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With defections, the logic of democracy is breached

The dissidents are as much to blame as any party that rewards their desertion

By The Editorial Board

  • Published 25.07.19, 9:00 AM
  • Updated 25.07.19, 9:00 AM
Karnataka Chief Minister H.D. Kumaraswamy submits his resignation to Karnataka Governor Vajubhai Vala after losing the vote of confidence, in Bangalore, Tuesday, July 23, 2019.
Karnataka Chief Minister H.D. Kumaraswamy submits his resignation to Karnataka Governor Vajubhai Vala after losing the vote of confidence, in Bangalore, Tuesday, July 23, 2019. (PTI)

There was little doubt about the way events in Karnataka were going to turn out. The coalition government of the Janata Dal (Secular) and the Congress lost to the Bharatiya Janata Party in the confidence motion after a prolonged tussle during which the JD(S)-Congress alliance was presumably trying to get the 16 dissident members of the legislative assembly back to the fold. The Supreme Court’s decision freeing the dissidents from the obligation to be present during the floor test had more or less ensured the ending; the JD(S)-Congress coalition was disappointed that they were not going to be hauled up under the anti-defection law.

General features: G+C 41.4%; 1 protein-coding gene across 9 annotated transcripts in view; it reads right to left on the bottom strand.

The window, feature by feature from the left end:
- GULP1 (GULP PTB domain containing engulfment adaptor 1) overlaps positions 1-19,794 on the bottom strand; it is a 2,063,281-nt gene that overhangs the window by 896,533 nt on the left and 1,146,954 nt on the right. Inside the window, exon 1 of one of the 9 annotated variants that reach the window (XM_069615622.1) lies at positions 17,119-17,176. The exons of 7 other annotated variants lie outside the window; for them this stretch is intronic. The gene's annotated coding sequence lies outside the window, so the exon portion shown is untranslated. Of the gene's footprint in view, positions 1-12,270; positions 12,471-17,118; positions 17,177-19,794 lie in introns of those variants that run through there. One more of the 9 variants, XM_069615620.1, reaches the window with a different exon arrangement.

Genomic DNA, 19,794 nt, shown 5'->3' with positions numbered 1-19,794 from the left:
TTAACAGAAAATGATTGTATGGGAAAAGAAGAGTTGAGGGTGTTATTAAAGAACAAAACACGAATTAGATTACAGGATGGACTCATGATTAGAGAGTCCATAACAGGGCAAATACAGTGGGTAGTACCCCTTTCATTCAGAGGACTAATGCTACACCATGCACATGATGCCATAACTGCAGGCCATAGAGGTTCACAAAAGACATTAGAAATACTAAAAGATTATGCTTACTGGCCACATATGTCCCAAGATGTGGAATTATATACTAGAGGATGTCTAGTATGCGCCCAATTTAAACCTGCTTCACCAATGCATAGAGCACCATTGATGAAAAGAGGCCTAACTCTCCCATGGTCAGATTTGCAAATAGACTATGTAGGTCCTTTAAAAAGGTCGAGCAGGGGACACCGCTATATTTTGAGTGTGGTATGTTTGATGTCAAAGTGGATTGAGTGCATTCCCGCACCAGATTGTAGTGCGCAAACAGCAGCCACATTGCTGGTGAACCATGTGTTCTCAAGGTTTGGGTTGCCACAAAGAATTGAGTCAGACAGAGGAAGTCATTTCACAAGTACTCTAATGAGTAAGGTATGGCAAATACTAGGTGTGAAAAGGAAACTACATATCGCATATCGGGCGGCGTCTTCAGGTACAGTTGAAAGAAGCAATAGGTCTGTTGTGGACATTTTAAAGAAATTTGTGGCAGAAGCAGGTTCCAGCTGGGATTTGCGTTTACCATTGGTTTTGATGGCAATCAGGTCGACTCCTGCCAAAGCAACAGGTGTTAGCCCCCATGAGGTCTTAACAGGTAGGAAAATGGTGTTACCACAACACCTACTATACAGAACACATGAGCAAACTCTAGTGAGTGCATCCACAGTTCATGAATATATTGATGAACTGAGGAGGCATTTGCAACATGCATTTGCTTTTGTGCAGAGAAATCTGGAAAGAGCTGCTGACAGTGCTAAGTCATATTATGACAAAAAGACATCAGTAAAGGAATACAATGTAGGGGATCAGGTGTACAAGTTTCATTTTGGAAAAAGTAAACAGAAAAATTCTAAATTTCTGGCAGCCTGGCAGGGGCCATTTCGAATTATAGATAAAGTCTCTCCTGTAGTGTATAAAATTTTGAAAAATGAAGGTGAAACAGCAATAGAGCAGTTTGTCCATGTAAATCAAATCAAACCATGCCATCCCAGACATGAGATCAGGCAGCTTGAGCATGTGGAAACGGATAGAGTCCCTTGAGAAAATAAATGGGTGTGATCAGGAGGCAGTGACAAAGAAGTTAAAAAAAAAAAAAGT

Defections are not new in Indian politics; the rate of jersey changes has not only been increasing but also becoming more open. There is obviously nothing but ethical considerations to stop politicians from changing sides en masse immediately after the elections endow any one party with overwhelming dominance. As in the case of the BJP, particularly after the 2019 Lok Sabha polls. Besides, it is not as if legislators have not changed parties earlier for material considerations, but the BJP is far better endowed in this sphere than its rivals. A democratic polity being the least of its concerns, the BJP makes no secret of its hunger to occupy the entire Opposition space. For that it is also reputed to be using methods other than crude material ones; regular raids by various investigative agencies on the houses of Opposition leaders, for example, are suggestive of its other strategies. Ethics are the same for everyone: the dissidents are as much to blame as any party that rewards their desertion. The fallen Karnataka government is only 14 months old, and the BJP had been targeting the ruling position since the assembly elections in 2018. Then the party had been called first by the governor to form the government, but had failed to beat the numbers of the JD(S)-Congress coalition. The invocation of ethics, however, must be put in the context of democratic procedure. A democracy is a government formed by the people’s will. After people vote a party to power, their will is overturned when their elected leaders change sides. The logic of democracy is breached. It had been occurring off and on, not without protest, but since 2014 the erasure of Opposition space by foul means or fair has grown into a steady corrosion of democratic process and practice. Ethics in this case, therefore, is not only pertinent to the actions of individuals or parties, but also, and more acutely, to the future of the country.